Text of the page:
Katsura 28/12/09


This is where we ended. I will remember to start from here in the next lab on 31st January.

Monday, 28 December 2009

Leaves Woman vs. Metal Woman

7th Dec

An improvisation between Anne-Laure and Katsura.

Without having talked beforehand, a brief narrative of battle has emerged.

Metal Woman invades and try to occupy the Leaves Land. Although once it seems that the attempt of Metal Woman is successful, she looses her power as being suffocated by the sleeve of Leaves Woman.

Tuesday, 8 December 2009

Touch sensor manipulates sound

8th Dec

A short footage to show Oded's sound manipulated by a touch sensor on Helenna's thumb.

Doros's Virtual Ukiyo

8th Dec
A clip of Doros's virtual Ukiyo.
The leaves going up is triggered by a touch sensor designed by Eng Tat.
The world rotates with a signal from a bend sensor although you cannot see it on this video.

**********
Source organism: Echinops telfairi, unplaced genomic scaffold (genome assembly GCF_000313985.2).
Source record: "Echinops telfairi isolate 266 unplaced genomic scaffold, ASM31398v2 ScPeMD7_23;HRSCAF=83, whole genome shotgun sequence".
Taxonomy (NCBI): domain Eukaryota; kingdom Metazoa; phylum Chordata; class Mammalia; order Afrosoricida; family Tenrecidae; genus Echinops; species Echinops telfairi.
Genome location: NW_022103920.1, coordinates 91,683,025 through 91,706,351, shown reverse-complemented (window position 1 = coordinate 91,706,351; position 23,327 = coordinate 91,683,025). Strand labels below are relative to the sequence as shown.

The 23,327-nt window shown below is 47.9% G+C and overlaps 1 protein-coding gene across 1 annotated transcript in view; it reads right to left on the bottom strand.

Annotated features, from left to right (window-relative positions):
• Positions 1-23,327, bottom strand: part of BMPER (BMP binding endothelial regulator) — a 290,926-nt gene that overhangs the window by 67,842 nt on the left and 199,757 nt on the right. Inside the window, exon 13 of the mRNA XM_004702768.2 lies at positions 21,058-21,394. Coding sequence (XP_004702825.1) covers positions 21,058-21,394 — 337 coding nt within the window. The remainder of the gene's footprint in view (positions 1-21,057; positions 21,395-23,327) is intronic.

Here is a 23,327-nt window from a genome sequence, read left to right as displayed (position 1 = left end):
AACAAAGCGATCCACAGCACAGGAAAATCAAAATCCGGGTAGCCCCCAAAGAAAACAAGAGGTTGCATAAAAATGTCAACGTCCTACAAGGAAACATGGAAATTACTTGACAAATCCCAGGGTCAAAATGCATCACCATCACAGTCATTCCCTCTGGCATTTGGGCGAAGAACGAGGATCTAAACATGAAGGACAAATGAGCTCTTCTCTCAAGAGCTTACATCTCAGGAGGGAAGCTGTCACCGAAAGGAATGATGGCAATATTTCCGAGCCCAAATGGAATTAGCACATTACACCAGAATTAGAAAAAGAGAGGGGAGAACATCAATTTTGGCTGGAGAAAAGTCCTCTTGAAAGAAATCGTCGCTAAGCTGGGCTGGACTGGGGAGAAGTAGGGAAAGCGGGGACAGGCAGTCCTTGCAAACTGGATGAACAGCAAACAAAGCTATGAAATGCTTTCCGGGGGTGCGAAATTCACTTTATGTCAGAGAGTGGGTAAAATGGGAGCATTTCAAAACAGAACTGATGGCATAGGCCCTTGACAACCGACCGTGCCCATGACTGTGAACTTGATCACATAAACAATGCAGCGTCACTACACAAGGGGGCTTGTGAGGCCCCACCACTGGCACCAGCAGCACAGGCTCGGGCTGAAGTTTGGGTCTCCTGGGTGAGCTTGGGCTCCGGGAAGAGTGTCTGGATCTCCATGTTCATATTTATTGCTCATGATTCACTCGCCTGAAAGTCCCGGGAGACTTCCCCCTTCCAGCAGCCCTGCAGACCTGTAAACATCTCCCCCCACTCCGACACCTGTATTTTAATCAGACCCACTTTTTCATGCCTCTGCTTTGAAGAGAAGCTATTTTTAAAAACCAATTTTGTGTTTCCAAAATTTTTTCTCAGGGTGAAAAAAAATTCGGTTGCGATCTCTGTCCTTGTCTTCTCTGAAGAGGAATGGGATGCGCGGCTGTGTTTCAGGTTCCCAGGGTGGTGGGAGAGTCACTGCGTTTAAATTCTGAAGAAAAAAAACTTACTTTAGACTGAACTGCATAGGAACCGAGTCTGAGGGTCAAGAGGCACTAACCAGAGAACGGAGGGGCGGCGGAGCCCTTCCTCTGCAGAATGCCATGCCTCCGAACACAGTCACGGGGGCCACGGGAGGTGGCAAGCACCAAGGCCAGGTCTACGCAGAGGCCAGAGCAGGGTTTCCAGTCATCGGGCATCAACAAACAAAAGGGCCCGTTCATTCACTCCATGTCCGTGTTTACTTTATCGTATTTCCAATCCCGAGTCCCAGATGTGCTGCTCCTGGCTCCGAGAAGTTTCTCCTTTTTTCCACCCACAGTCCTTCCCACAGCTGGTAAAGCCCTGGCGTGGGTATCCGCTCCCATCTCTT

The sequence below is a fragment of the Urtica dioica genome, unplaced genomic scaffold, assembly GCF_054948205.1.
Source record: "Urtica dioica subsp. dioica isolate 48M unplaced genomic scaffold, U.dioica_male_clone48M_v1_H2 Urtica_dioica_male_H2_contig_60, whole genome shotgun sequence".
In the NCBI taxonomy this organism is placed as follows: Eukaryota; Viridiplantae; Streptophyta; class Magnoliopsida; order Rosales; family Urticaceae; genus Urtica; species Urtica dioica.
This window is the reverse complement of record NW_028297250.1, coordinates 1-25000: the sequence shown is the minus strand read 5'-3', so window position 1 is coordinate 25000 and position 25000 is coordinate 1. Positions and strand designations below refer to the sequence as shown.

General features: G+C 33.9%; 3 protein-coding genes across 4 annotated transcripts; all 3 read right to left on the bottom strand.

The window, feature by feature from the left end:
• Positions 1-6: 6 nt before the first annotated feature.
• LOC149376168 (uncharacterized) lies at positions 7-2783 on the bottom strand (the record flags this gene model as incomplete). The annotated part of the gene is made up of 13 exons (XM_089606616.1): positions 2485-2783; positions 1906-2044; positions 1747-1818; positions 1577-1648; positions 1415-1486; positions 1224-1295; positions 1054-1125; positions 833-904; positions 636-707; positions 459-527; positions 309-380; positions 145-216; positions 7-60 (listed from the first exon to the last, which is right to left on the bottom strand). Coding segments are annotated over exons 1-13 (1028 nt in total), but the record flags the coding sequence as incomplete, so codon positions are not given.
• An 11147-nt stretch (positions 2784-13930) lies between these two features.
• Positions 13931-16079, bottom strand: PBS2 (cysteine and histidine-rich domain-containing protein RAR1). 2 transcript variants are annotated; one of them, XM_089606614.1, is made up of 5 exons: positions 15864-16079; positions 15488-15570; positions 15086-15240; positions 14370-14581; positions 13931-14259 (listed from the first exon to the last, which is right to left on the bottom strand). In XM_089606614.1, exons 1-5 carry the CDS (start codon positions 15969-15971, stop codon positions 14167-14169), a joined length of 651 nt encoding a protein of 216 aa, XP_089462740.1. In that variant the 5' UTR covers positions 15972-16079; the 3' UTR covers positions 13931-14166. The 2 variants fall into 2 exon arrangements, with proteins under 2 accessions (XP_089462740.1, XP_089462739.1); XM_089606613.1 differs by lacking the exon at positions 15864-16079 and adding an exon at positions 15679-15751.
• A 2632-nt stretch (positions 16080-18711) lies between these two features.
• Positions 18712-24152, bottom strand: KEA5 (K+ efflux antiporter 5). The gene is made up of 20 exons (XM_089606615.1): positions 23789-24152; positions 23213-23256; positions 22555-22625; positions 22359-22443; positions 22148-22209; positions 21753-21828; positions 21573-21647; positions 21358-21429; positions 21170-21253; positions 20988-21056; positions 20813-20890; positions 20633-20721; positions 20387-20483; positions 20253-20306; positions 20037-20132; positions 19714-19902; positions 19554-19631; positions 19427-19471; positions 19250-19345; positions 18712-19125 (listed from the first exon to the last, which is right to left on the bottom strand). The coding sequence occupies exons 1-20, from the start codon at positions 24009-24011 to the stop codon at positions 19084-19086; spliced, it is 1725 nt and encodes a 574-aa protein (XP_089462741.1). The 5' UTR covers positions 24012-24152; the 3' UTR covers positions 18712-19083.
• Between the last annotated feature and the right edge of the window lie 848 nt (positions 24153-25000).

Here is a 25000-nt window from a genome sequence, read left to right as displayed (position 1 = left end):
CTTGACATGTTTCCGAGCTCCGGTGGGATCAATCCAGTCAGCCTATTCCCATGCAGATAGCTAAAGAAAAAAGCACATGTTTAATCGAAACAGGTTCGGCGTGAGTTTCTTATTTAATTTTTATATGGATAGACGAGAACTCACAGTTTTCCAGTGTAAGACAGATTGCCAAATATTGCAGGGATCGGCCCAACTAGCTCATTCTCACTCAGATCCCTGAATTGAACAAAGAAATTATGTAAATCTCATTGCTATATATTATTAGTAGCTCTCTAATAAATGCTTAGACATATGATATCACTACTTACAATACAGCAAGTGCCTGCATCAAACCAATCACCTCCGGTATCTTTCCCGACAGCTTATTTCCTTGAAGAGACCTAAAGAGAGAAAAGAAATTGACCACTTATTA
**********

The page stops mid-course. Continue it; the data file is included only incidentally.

Is that right?

Leaves Woman 1

7th December
A video footage from the improvisation exploring the leaves wearing a mock leave sleeve.
It was emerged that I can merge myself into the field of leaves.

playing with hand
texture of something fragile, which I can either destroy or cherish

I become a tree.

Sunday, 6 December 2009

Leaves woman

Yesterday, Day2 at here KMD Keio University Hiyoshi Campus. We started a workshop.

My personal aim on this 10days residency is to create a convincing performance for myself. I want to be convinced with what I do as a performer in this work.